Towards True Democracy Under a Written Scottish Constitution

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By Mark McNaught
 
Ancient Athens is often held up as the closest the world has come to a pure democracy.  Male citizens would meet in the assembly to adopt laws, pass legal judgments, and other administrative business.

This system excluded women and slaves, but it nevertheless gave the world a model for what true citizen participation could mean.  It was also unstable.

As James Madison noted in Federalist No. 10, “Hence it is that such democracies have ever been spectacles of turbulence and contention; have ever been found incompatible with personal security or the rights of property; and have in general been as short in their lives as they have been violent in their deaths”.
 
Its volatile nature notwithstanding, pure democracy is also impracticable in a large country.  The idea of 65 million British meeting in Trafalgar Square to take collective decisions simply cannot be done.  This is in part why representative democracy was developed, in which representatives are chosen by the citizens to represent their interests in a Parliament.
 
This system of representative democracy is in poor state in many countries, including the UK, in that so many Parliaments have become captive to financial interests and the wealthy, and are becoming increasingly incapable of functioning on behalf of the common good.

The reasons for this are manifold, but fundamentally it seems to boil down to a decoupling of the interests of the representatives and their constituents.  The key to survival for Parliamentarians is less serving their citizens, and more currying favour with the financial gatekeepers of their party to get re-elected.
 
The referendum of 2014 presents a historic opportunity to break with this plutocratic trend.  If Scotland were to achieve independence, I propose several provisions which could be included in a written constitution which would help to maintain an indissoluble link between the Parliamentarians and their constituents, thus hard-wiring a resolutely democratic government, to ensure a fair and equitable system well into the future.

  • Voting should be mandatory for all legal residents, with automatic universal registration for all over 16.  This would ensure that Parliamentarians are truly and directly accountable, while promoting strong voter engagement.  
  • A strong civic education should be given in all secondary schools before young adults begin voting, explaining how the Scottish constitution works, and how to be active participative citizens, whatever their political orientation.
  • There can be a ban on paid political advertising, by any entity.  Given, there are already good UK laws in effect which restrict such advertising, but these should be maintained and reinforced in a constitution.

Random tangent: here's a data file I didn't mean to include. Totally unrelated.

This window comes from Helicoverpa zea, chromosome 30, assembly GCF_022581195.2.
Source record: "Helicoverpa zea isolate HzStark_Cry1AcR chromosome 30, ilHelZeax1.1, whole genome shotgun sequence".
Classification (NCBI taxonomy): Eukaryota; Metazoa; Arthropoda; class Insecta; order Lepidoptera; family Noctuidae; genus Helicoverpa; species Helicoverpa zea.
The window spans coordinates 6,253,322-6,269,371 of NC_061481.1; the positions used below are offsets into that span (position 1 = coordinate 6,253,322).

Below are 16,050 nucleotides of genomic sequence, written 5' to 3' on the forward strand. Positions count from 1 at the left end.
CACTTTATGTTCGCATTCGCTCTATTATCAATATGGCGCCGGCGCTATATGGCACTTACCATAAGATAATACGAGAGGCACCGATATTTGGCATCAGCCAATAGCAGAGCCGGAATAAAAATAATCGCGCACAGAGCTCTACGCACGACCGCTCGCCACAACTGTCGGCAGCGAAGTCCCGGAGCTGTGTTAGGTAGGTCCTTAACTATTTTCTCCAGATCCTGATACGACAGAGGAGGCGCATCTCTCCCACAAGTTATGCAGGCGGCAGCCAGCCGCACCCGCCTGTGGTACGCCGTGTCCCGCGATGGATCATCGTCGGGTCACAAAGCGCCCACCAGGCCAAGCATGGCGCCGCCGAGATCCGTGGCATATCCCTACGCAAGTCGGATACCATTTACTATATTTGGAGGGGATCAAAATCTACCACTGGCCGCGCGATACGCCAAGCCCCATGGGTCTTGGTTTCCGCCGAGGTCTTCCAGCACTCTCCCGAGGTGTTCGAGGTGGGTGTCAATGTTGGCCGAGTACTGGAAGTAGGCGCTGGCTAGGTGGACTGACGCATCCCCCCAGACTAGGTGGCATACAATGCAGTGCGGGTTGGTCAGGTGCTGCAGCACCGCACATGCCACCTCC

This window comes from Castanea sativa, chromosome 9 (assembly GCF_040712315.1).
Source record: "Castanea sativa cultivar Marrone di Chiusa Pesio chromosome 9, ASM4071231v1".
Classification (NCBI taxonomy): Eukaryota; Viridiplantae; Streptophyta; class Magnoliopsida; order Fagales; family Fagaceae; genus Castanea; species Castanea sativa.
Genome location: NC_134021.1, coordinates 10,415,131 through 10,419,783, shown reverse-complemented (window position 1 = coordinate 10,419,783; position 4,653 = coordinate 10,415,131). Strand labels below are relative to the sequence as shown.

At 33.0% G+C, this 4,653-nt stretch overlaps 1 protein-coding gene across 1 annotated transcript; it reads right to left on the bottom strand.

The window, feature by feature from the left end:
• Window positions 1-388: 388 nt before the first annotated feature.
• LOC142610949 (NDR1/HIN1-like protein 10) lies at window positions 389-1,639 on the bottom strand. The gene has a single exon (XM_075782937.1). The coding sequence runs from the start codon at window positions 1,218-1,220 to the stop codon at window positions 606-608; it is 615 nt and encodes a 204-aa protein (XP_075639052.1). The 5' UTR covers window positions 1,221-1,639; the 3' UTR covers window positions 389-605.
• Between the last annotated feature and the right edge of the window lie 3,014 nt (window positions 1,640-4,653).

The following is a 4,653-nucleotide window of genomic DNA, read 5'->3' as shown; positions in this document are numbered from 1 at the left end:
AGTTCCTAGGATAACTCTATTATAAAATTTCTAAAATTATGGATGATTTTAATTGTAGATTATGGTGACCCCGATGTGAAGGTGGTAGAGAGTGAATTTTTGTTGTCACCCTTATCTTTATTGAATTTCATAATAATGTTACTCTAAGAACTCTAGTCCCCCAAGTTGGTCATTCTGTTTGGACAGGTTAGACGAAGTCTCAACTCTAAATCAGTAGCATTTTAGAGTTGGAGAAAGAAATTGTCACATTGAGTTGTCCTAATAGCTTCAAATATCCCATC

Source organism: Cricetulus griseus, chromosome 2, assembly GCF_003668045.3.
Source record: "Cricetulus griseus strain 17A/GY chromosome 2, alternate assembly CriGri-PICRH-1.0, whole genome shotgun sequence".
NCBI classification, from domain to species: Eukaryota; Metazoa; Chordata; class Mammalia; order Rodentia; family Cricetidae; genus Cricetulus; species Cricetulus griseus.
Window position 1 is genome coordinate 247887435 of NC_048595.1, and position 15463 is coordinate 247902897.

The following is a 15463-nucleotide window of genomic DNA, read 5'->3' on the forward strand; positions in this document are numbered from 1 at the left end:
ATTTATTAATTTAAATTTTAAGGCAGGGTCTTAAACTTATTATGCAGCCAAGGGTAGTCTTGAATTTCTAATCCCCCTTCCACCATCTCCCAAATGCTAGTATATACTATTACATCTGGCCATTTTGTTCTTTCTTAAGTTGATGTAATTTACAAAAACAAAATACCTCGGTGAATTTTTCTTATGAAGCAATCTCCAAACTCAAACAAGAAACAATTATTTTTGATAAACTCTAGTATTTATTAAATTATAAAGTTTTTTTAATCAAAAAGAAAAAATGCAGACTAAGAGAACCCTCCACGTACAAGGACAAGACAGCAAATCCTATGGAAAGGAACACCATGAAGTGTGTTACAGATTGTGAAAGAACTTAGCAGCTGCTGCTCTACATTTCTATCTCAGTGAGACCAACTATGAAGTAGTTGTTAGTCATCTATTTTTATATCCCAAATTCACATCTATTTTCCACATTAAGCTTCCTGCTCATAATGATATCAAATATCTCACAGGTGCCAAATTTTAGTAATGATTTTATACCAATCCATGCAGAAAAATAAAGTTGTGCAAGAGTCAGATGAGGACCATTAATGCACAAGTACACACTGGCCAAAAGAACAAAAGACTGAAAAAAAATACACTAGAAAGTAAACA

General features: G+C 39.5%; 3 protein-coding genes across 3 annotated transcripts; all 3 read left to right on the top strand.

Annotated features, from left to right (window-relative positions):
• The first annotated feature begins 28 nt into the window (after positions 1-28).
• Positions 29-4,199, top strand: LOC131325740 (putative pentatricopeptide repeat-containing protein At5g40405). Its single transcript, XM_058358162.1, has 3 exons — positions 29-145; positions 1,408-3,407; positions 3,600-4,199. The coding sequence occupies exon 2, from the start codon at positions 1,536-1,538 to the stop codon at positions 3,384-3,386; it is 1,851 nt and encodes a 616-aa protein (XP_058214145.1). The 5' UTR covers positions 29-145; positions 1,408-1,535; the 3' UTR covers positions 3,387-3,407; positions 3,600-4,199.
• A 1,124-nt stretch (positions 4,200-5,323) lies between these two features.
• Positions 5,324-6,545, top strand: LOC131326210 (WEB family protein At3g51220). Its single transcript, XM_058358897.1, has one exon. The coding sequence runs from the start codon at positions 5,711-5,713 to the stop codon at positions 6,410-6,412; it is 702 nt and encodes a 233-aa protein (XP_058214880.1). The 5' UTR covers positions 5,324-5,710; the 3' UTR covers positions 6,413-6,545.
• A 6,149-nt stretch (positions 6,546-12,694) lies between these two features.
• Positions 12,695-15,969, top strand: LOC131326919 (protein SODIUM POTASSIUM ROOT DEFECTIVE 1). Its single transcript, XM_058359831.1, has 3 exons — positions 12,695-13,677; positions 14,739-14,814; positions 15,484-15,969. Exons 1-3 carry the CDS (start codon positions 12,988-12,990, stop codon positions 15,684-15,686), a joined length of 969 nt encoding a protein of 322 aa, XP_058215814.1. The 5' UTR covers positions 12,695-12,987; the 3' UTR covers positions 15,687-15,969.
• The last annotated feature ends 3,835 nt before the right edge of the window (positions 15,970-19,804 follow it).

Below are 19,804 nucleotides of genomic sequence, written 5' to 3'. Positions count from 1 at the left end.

• There should be public equitable financing of parties, with absolute bans on outside contributions, with total transparency on spending accounts posted online for public inspection.  No loopholes should exist which later could have buses driven through them.
  • Come election time, a written constitution could help to insure that the evaluation of MSP’s is done through neutral criteria.  A government website can be set up which includes all votes, amendments proposed, constituent feedback, and other relevant criteria, available to voters when deciding for whom to vote.  Challengers can offer their ideas, critiques, and backgrounds for consideration on an utterly fair basis.
  • While think tanks and research organizations are important for a well-functioning democracy, there should be total methodological and financial transparency if their information is to be eligible to be part of the political debate.  Scots have the right to know how research groups arrive at their conclusions, their research and surveys subject to thorough public scrutiny, and total transparency on their donors is vital to ensure accurate and impartial information upon which to base political decisions.

While some details may fall more under the purview of law than constitutional clauses, these provisions in a written constitution could collectively ensure that Scotland would have the most democratically responsive government in existence. 

So much of the dissatisfaction with the status quo for Scotland in the UK is based on the perception that the Westminster Parliament simply does not represent Scots.  Given that only 59 of 650 Westminster seats are Scottish, and there is only one Scottish member of the ruling party, this sentiment has stark validity. 

Independence with a judicious, balanced written constitution could transform Scotland into a true beacon of democracy and exemplar of representative government.

Scots deserve nothing less.
 

Mark McNaught is an Associate Professor of US civilisation at the University of Rennes 2 France, and teaches US constitutional law at Sciences-Po Paris.  His newly released book Reflections on Conservative Politics in the United Kingdom and the United States : Still Soul Mates ?  is available through Lexington Books.